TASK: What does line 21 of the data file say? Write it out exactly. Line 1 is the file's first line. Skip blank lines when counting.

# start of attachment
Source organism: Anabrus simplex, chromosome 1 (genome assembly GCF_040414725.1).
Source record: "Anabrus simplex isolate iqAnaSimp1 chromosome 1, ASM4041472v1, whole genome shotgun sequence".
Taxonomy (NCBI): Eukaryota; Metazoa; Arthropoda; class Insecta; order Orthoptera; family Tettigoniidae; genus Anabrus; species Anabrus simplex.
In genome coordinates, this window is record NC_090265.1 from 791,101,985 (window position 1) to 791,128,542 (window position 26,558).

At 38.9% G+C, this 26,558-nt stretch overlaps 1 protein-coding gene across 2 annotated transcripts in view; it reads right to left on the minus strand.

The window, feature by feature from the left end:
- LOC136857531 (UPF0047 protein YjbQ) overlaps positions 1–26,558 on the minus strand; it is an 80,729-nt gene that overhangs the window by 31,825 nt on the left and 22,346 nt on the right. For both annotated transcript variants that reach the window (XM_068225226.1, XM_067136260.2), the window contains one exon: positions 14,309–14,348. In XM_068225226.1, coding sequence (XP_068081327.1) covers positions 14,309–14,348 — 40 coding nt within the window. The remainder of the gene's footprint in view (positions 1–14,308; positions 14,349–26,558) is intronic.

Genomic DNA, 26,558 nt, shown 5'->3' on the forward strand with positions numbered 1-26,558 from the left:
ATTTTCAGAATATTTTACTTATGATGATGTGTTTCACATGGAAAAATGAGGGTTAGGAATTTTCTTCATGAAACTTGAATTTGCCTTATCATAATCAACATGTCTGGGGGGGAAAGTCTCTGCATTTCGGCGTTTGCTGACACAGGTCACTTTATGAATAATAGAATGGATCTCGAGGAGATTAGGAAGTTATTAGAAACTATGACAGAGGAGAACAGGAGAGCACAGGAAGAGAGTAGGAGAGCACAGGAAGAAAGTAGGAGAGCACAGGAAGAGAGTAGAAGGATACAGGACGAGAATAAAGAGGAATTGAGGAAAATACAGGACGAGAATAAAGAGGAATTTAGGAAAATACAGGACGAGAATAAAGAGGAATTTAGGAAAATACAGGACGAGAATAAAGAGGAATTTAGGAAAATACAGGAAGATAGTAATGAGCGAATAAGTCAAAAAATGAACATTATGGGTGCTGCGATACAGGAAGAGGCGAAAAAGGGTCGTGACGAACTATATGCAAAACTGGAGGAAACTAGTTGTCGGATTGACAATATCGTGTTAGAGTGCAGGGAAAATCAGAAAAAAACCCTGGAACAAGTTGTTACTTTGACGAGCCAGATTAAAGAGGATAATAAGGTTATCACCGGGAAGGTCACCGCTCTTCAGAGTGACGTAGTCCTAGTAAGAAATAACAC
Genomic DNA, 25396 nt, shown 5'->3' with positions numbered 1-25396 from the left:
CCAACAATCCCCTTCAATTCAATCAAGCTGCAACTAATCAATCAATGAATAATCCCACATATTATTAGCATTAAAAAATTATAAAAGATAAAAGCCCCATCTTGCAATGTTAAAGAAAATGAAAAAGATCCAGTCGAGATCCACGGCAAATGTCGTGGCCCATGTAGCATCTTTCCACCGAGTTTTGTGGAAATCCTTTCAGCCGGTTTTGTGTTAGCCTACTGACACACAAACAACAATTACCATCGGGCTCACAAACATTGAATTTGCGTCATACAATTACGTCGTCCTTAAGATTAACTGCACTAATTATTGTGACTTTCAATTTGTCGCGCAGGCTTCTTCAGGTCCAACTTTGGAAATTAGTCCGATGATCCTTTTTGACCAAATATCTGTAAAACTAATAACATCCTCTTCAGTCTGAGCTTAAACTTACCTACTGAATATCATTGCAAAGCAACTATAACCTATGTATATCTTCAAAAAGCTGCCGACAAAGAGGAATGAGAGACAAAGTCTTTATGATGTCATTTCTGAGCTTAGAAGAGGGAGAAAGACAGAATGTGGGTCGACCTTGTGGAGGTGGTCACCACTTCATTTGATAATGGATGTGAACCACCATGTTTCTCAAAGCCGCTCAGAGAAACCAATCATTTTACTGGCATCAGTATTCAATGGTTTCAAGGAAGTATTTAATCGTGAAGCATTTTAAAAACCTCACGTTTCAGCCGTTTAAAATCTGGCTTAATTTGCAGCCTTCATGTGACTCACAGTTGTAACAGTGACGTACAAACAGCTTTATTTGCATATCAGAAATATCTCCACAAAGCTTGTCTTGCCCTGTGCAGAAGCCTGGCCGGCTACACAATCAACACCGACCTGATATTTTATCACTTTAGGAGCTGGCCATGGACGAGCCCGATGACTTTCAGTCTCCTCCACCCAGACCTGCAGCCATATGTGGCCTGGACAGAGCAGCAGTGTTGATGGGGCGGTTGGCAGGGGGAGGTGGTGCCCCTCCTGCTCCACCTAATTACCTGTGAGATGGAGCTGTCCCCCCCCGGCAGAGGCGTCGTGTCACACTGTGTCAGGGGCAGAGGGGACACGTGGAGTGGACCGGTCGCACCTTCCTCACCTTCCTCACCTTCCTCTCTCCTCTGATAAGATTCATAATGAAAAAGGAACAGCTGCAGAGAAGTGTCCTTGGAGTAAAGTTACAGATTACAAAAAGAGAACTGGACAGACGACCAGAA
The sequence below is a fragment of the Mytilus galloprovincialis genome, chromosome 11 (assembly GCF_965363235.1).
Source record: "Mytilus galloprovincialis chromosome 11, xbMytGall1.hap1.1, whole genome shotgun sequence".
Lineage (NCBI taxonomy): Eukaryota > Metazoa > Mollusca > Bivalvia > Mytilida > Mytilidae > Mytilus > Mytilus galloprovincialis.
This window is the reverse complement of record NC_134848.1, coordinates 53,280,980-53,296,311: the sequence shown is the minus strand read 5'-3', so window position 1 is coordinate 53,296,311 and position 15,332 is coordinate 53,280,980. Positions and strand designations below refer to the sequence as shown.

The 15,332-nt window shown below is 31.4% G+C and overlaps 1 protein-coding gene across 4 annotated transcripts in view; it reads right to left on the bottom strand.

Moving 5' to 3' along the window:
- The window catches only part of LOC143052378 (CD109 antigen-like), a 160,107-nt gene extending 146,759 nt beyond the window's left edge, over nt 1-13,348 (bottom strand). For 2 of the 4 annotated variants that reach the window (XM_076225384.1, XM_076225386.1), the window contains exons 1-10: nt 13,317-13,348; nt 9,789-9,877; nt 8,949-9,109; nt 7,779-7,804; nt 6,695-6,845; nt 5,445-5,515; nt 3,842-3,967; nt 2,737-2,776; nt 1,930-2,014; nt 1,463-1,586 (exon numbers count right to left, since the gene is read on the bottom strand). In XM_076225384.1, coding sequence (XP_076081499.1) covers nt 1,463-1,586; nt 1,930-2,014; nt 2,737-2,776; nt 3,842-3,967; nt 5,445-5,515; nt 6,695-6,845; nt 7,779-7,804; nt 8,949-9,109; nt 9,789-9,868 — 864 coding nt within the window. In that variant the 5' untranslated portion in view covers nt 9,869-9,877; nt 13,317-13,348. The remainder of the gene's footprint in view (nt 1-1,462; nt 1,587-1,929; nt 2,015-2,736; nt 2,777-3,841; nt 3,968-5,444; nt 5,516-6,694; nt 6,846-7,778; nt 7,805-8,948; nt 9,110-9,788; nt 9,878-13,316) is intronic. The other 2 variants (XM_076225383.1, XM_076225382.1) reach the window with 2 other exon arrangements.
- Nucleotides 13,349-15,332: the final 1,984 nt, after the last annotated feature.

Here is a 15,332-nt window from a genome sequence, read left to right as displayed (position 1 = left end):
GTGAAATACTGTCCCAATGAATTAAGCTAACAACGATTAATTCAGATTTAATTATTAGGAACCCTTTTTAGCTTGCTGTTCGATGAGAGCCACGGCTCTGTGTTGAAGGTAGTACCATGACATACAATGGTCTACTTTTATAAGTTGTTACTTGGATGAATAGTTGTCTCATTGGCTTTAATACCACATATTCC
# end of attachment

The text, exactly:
GTGAAATACTGTCCCAATGAATTAAGCTAACAACGATTAATTCAGATTTAATTATTAGGAACCCTTTTTAGCTTGCTGTTCGATGAGAGCCACGGCTCTGTGTTGAAGGTAGTACCATGACATACAATGGTCTACTTTTATAAGTTGTTACTTGGATGAATAGTTGTCTCATTGGCTTTAATACCACATATTCC